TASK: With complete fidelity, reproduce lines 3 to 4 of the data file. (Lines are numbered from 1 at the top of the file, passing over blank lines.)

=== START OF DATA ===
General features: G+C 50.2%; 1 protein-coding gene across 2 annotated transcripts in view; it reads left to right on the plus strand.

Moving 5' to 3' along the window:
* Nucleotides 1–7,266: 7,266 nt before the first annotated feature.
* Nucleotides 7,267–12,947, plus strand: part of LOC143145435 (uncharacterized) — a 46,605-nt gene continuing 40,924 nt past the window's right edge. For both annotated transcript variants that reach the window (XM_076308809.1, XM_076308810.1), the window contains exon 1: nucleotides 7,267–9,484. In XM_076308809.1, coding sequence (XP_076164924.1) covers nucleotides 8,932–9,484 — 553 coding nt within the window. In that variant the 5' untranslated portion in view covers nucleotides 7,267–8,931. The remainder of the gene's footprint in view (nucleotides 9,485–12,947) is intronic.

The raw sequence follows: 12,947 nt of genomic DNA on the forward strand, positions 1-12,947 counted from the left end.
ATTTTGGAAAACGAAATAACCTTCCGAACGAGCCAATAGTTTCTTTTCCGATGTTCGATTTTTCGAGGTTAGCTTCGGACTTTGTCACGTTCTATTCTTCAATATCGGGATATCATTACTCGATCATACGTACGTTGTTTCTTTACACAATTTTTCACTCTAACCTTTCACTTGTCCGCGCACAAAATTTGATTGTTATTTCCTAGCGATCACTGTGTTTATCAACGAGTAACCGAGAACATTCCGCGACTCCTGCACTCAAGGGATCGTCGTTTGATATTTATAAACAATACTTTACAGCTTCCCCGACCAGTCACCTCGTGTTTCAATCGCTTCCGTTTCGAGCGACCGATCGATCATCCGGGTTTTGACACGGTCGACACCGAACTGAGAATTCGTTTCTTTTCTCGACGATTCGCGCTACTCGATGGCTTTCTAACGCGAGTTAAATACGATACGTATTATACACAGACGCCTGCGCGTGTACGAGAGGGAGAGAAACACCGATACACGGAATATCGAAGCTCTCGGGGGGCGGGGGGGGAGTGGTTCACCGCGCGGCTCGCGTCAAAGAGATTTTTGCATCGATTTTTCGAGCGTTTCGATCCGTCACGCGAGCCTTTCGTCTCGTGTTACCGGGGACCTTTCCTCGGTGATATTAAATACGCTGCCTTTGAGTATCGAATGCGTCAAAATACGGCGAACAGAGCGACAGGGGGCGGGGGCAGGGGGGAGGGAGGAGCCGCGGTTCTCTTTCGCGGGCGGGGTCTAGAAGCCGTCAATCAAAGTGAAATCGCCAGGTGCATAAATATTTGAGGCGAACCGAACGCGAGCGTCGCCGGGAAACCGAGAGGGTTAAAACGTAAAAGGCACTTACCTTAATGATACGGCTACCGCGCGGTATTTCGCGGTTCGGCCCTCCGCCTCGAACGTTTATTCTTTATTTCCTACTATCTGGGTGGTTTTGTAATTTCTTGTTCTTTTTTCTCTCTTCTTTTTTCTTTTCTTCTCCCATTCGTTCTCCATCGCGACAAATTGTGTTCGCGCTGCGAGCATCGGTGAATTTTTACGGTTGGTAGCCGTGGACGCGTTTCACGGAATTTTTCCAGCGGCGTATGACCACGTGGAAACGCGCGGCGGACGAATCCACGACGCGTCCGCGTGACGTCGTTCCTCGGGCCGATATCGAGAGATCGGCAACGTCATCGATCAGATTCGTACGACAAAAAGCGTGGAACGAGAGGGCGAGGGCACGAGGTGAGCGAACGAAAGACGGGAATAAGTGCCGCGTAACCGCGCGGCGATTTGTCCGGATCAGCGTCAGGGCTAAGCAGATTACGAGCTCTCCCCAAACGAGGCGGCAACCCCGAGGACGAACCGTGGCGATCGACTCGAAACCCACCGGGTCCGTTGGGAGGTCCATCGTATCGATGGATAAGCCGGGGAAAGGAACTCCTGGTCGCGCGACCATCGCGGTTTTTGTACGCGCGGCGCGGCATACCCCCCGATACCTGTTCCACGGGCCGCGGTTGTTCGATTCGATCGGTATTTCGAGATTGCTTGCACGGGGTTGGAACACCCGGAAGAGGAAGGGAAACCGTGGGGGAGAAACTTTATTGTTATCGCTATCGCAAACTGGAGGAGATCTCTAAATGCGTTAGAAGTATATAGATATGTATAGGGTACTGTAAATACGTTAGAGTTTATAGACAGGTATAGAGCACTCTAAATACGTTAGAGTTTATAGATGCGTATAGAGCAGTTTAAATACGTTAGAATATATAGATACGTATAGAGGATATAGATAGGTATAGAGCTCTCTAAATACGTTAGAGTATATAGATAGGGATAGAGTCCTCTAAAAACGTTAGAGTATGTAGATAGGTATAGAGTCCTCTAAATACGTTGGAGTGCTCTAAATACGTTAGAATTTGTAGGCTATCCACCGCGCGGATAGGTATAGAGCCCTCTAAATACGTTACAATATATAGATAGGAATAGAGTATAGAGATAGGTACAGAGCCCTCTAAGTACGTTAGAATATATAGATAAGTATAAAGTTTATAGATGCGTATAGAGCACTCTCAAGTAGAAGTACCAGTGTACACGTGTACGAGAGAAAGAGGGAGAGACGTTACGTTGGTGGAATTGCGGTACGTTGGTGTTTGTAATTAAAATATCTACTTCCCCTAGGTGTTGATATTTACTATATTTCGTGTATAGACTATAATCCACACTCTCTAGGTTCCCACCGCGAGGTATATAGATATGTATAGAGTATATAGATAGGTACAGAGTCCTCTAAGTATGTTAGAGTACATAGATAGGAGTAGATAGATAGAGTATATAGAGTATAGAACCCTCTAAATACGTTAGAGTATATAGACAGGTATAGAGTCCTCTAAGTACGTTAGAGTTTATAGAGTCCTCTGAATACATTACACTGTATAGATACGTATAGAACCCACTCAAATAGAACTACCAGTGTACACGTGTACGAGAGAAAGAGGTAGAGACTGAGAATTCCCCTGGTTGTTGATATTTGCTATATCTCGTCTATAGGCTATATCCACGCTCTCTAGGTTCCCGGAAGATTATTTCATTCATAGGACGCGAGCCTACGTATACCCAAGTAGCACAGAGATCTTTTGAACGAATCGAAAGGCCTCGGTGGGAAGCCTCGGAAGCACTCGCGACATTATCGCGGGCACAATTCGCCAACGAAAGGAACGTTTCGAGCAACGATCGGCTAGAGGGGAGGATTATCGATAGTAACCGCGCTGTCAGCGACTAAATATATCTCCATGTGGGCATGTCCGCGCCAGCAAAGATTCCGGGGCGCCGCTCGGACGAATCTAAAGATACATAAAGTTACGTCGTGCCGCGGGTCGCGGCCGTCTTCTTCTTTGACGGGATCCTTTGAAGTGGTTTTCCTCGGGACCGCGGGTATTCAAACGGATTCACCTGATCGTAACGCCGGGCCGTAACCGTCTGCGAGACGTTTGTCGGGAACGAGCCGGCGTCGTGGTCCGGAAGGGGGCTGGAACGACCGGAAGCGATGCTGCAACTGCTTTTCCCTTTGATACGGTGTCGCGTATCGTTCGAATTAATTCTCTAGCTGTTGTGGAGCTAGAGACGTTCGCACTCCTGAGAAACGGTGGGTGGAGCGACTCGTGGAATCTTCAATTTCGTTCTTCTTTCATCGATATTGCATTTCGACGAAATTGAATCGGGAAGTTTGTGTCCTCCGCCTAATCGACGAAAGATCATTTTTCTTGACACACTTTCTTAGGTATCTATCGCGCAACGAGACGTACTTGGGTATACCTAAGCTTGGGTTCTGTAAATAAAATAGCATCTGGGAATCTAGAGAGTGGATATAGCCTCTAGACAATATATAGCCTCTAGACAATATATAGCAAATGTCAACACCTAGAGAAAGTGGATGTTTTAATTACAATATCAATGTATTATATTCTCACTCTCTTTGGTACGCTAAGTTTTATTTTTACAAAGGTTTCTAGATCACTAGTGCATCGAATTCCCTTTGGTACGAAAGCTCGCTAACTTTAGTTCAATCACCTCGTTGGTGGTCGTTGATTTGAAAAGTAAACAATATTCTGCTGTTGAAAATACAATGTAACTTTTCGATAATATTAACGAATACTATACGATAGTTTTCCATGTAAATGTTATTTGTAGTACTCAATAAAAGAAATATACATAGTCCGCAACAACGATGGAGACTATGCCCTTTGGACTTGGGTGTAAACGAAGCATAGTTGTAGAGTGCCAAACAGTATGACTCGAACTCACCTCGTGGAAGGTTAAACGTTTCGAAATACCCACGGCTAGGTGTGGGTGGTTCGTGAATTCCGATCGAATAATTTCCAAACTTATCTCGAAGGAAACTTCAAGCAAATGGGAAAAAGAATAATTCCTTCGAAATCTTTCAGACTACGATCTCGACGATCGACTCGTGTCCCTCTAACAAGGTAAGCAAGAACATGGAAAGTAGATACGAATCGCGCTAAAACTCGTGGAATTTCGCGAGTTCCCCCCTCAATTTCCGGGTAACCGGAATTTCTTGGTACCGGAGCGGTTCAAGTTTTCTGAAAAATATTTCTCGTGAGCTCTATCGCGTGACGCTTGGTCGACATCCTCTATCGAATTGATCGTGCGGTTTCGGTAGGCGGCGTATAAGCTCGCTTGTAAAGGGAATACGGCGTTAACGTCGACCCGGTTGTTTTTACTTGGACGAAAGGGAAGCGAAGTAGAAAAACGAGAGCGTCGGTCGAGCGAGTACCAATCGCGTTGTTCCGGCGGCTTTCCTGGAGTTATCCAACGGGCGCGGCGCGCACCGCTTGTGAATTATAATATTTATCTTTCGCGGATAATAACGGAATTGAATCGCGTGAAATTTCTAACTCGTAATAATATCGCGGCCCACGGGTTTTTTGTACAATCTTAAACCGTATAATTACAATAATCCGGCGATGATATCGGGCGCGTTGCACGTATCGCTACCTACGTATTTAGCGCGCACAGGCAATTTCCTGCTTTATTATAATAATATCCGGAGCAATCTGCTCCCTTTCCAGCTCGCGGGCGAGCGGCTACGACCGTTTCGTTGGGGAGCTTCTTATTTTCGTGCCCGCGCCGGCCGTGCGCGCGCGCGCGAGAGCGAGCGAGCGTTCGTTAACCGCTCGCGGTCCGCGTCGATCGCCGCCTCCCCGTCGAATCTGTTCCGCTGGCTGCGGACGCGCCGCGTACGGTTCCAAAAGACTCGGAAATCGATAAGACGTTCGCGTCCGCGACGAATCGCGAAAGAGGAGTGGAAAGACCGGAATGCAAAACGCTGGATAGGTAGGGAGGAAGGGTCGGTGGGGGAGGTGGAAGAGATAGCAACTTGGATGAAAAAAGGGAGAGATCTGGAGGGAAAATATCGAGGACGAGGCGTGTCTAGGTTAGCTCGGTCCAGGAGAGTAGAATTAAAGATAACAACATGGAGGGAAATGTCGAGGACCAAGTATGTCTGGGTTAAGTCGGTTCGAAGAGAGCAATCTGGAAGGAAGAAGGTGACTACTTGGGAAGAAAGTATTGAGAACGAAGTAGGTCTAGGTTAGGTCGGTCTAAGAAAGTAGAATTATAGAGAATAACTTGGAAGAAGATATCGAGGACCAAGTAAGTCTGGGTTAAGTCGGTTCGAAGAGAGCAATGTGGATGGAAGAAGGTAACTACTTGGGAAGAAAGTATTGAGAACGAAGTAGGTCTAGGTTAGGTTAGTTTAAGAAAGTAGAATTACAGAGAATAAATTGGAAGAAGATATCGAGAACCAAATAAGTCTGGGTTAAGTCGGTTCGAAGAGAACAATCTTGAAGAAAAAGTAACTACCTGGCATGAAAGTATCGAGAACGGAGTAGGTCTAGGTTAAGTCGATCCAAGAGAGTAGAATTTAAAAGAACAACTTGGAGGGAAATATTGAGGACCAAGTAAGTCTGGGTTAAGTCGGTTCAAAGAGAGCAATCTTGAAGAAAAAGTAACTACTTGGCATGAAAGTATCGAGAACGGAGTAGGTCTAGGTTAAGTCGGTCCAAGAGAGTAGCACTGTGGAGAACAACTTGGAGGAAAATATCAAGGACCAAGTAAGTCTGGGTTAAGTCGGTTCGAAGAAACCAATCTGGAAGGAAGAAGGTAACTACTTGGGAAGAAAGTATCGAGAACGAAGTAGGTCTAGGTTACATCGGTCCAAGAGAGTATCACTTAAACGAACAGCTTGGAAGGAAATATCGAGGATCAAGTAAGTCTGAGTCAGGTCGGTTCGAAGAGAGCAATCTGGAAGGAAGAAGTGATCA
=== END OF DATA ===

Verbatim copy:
* Nucleotides 1–7,266: 7,266 nt before the first annotated feature.
* Nucleotides 7,267–12,947, plus strand: part of LOC143145435 (uncharacterized) — a 46,605-nt gene continuing 40,924 nt past the window's right edge. For both annotated transcript variants that reach the window (XM_076308809.1, XM_076308810.1), the window contains exon 1: nucleotides 7,267–9,484. In XM_076308809.1, coding sequence (XP_076164924.1) covers nucleotides 8,932–9,484 — 553 coding nt within the window. In that variant the 5' untranslated portion in view covers nucleotides 7,267–8,931. The remainder of the gene's footprint in view (nucleotides 9,485–12,947) is intronic.